A recent Gallup poll noted that Americans are losing confidence in mainstream media. As technology advances, so does knowledge. We are witnessing a greater capacity to achieve global knowledge than any generation before us. As such, we are not content to study history or lose ourselves in fiction: rather, we long for current events, relevant stories, and news about the world around us. Right now. Today.
So what happens when our sources of knowledge, with all the technological advances and communications at their disposal, decide what our news should be? In the United States and Europe, media outlets such as CNN and the BBC have eyes and ears all over the world. Reporters are provided stories of victories, triumph amidst adversity, and genocidal terrorist organizations intent on eradicating entire nationalities, ethnicities, and religious people in the name of service to a “god” they think desires that.
In my time traveling in the Middle East, it took one week to learn of a small village in northern Iraq where a mere 10 farmers fought off 70 Islamic State (IS, formerly ISIS) militants to provide their families time to escape before the terrorist organization invaded their home. They were victorious and nearly every family was able to escape before IS came back. Yet, to learn of this story, I was not even privy to the vast resources of a Western news outlet, so we can only imagine what foreign reporters and correspondents are able to learn every day.
But these are exactly the stories we don’t hear. Most mainstream media outlets with the largest audiences are no longer run by multiple companies or those with a passion to gain and spread knowledge from a variety of opinions. Rather, they are run by a select elite in the US – those with goals to manipulate, to paint a picture, and spread a narrative that their unwitting subjects must be told. In 1983, over 50 companies owned the mainstream media. Today it is six.
Voices that stray from the desired narratives are silenced and replaced with those willing to feed into it, and at the end of the line, we become fed by a story of the world around us that is not based in an encompassing reality of multiple important issues, but instead, is centered on certain small, unimportant storylines with our emotions and opinions left as the victims. The narratives are the stories to achieve a desired sentiment in an audience, while media “main characters” are those actors that must always be the central focus of any story today that gets its global audience. Any story – no matter how great, important, or pertinent to today’s world – that does not seemingly include the “main characters” is, therefore, not a story at all. It seems to be brushed aside, forgotten, as its place in the narrative does not fit without the main characters.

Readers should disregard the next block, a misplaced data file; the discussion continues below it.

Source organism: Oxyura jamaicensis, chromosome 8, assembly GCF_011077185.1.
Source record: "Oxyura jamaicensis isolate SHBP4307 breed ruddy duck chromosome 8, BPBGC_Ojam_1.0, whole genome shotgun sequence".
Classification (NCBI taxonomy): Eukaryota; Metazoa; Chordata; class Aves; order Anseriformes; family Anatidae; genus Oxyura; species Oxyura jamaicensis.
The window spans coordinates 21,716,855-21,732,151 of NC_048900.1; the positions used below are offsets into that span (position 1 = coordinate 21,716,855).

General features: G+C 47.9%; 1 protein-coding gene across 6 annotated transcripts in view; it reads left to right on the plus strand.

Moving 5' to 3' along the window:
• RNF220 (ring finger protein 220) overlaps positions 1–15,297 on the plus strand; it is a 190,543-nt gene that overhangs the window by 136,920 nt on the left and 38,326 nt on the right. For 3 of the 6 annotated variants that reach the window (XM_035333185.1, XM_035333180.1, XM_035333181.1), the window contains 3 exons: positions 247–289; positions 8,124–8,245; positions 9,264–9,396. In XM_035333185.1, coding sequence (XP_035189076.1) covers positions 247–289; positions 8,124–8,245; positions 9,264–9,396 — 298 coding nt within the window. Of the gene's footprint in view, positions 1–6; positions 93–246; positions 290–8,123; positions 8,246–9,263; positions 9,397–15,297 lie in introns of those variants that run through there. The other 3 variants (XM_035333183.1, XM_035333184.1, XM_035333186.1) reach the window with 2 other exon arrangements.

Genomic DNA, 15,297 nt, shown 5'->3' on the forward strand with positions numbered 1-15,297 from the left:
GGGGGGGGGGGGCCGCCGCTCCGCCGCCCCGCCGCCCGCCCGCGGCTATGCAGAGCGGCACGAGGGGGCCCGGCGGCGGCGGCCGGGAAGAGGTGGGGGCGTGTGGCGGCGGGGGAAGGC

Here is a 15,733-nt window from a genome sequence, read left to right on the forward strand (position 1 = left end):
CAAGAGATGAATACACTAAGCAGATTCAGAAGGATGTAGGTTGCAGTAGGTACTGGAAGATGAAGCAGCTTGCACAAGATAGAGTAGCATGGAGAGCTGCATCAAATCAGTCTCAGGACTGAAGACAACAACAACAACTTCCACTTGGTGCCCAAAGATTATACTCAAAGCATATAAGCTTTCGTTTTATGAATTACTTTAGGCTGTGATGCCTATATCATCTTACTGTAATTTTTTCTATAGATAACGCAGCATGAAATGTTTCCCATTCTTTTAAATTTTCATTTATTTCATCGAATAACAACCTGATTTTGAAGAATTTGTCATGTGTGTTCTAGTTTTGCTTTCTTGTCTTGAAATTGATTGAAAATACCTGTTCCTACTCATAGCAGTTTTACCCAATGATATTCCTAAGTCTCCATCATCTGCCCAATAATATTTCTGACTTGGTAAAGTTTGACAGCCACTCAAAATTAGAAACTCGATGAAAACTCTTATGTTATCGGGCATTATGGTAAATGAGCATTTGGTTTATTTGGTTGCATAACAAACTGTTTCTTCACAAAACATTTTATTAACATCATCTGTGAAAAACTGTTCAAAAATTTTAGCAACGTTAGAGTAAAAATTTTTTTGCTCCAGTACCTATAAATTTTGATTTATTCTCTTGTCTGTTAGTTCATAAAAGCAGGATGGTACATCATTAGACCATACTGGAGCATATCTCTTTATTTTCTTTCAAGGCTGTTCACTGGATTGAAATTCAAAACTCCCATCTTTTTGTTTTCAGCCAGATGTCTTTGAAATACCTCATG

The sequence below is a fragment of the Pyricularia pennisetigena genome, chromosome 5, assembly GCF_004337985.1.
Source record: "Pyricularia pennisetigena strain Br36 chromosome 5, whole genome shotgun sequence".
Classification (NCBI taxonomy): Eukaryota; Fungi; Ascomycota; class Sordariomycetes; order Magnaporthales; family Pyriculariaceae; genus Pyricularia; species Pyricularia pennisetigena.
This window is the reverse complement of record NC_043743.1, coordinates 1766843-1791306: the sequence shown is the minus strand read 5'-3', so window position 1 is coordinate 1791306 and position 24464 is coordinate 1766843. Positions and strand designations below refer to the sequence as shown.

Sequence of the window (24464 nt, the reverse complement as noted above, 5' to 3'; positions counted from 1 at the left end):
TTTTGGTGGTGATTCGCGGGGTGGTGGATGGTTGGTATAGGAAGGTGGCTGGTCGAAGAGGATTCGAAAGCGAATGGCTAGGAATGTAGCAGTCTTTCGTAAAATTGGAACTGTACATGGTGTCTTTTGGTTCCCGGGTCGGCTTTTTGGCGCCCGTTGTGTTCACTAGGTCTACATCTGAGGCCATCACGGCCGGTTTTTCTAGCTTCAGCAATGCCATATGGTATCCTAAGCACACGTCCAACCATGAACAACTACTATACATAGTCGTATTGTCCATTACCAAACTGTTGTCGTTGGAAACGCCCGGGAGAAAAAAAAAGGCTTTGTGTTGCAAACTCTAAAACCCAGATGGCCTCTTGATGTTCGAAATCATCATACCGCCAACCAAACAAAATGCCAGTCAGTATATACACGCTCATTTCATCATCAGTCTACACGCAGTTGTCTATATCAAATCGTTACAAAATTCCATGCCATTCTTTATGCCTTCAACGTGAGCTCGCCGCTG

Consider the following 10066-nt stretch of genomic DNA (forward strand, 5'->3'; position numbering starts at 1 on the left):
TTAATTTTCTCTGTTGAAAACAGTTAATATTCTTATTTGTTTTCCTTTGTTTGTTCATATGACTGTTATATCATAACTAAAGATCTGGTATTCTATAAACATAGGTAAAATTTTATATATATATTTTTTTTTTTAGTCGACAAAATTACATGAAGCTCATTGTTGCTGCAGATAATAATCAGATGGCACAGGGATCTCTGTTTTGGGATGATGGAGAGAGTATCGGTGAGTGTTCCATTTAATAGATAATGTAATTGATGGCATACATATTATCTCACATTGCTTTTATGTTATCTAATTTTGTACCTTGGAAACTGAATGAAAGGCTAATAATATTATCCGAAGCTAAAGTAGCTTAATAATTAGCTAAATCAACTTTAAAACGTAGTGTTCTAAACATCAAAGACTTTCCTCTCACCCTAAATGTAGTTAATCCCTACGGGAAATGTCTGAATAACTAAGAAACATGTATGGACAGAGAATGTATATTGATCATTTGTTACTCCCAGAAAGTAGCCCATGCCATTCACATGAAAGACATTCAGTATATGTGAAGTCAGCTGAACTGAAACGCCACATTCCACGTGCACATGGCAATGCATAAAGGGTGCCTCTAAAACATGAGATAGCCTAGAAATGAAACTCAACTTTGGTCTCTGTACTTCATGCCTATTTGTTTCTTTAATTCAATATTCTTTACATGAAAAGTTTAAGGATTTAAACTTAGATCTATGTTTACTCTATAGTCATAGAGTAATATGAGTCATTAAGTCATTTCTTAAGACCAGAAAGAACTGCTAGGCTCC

I never noticed the obvious nature of the main character in mainstream news articles, nor did I pay attention when certain stories catapulted to the top of the news headlines while others seemed to immediately fade away. Today, however, it has become impossible to search for any story outside the current main characters: Donald Trump and Russia.
These are the two main characters that must always be the top story with all other global events, policies, and stories following woefully far down the line. As a human rights attorney and specialist in international crimes and foreign policy, it is the most ridiculous show of media manipulation I’ve ever experienced. Certainly, that’s not to state that stories of true worth and value occurring which involve Russia or President Trump should not make news. That is not the issue. The issue is what happens when all events or matters of global importance are shielded in favor of anything that involves Trump or Russia. When it becomes impossible to ascertain the world around us without stumbling across 25 articles on the main characters, there is now a serious problem. In a world where we are at the highest peak of communication and information gathering, we have become a people content with knowing very little because we have very few options.